So I teach high school English, and for the most part my job is not to teach literature. Instead, I teach literacy. Literature works for a lot of this because it’s rich, it’s dense, it’s good, and it’s timeless, so the notion of themes, symbols, figurative language are done well, correctly, and in a way that is in balance. But for a lot of kids, these kinds of things aren’t always available or appropriate for trying to make someone be a better reader.
But then there’s always the issue of actually trying teach some students to read literature better. This is more of AP territory, and I am not teaching AP this year because I switched schools and so my course is different.
But I think that most people need to learn how to be better readers, and better readers of literature. One, it’s receding. Two, the output of literature is receding. Three, it’s valuable.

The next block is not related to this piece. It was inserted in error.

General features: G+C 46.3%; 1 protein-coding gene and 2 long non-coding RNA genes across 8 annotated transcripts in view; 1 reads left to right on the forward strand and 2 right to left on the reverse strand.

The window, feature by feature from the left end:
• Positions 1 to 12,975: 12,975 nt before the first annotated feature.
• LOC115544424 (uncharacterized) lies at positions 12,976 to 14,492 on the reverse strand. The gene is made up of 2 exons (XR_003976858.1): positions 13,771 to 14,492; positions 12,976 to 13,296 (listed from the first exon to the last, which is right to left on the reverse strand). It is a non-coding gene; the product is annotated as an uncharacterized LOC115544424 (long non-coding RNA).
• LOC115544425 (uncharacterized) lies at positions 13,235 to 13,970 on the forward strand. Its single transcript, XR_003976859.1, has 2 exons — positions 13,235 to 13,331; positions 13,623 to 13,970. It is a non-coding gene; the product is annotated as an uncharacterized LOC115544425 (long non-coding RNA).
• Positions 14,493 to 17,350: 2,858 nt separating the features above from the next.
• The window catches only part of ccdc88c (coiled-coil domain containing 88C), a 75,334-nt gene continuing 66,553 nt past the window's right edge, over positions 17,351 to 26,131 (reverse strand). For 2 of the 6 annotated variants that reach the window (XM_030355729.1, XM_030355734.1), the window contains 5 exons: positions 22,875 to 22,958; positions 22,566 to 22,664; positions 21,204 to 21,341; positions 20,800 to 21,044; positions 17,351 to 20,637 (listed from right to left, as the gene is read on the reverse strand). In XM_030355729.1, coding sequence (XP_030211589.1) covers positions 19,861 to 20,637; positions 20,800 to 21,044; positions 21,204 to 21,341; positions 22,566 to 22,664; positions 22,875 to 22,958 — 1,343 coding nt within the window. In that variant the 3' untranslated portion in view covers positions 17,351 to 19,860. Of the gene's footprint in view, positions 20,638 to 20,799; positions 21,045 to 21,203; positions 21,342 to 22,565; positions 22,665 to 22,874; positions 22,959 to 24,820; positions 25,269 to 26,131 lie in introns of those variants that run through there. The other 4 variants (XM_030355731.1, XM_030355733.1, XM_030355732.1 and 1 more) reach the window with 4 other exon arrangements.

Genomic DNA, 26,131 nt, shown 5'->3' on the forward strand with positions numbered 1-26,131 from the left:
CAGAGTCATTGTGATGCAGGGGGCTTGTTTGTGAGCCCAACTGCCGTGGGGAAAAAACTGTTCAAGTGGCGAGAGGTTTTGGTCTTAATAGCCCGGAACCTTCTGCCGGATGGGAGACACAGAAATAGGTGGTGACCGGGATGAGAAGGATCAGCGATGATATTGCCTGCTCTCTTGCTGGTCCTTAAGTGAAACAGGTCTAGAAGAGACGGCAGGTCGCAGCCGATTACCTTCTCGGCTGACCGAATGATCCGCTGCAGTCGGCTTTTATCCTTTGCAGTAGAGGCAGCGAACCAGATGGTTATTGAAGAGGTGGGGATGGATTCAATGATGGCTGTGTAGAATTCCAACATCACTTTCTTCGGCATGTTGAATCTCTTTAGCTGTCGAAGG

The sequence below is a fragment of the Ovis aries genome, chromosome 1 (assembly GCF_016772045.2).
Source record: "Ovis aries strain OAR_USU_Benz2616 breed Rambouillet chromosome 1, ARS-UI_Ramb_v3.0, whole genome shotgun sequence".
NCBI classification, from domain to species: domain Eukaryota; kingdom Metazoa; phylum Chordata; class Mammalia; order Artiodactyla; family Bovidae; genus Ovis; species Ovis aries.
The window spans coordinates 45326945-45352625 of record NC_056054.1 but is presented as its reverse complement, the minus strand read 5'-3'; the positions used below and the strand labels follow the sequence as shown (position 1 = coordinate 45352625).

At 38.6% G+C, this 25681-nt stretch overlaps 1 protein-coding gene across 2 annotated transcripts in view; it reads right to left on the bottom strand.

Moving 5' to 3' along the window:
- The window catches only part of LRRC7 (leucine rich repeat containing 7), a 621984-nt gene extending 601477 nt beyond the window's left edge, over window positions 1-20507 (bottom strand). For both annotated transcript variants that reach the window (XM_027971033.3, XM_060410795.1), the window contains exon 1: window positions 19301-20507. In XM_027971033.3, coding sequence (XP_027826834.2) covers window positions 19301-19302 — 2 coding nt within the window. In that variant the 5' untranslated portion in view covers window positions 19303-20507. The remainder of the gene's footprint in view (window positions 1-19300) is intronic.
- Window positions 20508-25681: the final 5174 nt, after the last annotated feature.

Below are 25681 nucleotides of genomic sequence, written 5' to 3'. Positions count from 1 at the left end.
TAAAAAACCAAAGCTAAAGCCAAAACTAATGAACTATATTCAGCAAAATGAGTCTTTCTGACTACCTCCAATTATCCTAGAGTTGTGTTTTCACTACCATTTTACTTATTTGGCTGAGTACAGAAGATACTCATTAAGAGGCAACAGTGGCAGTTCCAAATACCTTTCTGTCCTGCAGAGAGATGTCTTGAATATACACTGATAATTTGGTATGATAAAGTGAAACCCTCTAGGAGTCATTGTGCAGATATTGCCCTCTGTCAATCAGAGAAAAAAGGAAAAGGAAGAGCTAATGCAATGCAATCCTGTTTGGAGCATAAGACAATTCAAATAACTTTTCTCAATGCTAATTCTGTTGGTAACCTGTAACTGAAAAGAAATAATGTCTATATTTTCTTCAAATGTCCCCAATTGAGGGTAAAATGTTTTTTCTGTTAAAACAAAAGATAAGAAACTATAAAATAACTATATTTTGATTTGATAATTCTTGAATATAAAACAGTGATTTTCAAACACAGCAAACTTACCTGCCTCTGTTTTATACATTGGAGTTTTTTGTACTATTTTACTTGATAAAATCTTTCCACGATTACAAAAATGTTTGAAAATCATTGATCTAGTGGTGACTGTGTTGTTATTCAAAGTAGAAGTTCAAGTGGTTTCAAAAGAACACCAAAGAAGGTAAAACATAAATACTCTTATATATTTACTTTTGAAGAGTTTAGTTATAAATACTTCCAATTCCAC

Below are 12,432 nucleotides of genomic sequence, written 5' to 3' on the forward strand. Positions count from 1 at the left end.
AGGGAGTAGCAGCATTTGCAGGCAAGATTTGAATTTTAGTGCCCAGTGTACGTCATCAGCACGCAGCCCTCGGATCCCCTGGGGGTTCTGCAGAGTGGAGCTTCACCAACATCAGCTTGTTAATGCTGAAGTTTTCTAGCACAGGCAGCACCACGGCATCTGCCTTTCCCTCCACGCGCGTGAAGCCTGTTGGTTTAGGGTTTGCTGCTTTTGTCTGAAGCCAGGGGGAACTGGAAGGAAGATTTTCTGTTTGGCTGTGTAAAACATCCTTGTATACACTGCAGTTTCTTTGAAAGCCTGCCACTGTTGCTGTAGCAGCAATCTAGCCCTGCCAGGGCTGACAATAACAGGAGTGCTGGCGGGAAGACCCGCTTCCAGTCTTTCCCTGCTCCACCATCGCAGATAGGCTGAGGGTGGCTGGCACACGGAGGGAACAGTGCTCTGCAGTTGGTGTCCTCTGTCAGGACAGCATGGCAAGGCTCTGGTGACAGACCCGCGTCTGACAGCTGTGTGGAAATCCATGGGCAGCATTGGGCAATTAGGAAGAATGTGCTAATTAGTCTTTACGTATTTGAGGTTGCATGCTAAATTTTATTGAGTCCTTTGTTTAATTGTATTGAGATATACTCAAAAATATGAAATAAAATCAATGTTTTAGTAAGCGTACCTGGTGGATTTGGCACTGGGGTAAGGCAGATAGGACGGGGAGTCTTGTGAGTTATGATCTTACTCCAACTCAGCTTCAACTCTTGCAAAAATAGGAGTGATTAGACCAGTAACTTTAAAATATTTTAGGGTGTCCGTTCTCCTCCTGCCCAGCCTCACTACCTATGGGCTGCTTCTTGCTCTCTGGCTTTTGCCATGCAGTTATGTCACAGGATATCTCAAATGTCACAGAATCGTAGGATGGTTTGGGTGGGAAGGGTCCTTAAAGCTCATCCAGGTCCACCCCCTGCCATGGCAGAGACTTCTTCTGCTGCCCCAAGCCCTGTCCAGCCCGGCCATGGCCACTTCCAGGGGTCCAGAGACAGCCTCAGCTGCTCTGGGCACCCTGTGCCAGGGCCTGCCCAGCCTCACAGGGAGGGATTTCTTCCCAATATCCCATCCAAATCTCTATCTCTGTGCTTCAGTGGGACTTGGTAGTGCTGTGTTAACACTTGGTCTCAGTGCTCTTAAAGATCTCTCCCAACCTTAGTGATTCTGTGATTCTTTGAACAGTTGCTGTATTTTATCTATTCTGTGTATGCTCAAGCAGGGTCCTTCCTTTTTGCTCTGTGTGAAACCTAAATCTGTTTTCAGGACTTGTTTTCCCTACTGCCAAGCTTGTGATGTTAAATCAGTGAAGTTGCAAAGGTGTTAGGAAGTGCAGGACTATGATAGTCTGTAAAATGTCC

This book is a good tool to do that. If you get more out of teaching and the painful parts become less painful, your brain is working and you’re enjoying that reading more. It doesn’t mean you should always be reading literature, but it does mean that you can access it more readily and more often, and good begets good.
For the most part, this is a set of tricks to bring to bear on a given text. It’s a way of seeing more than a way of looking, so it’s less about how to look for these literary elements as they show up, and more of a way of acknowledging and validating finding those elements as they occur. It’s not a BA in a Book, but it’s some basic tools that most English majors are given as sophomores.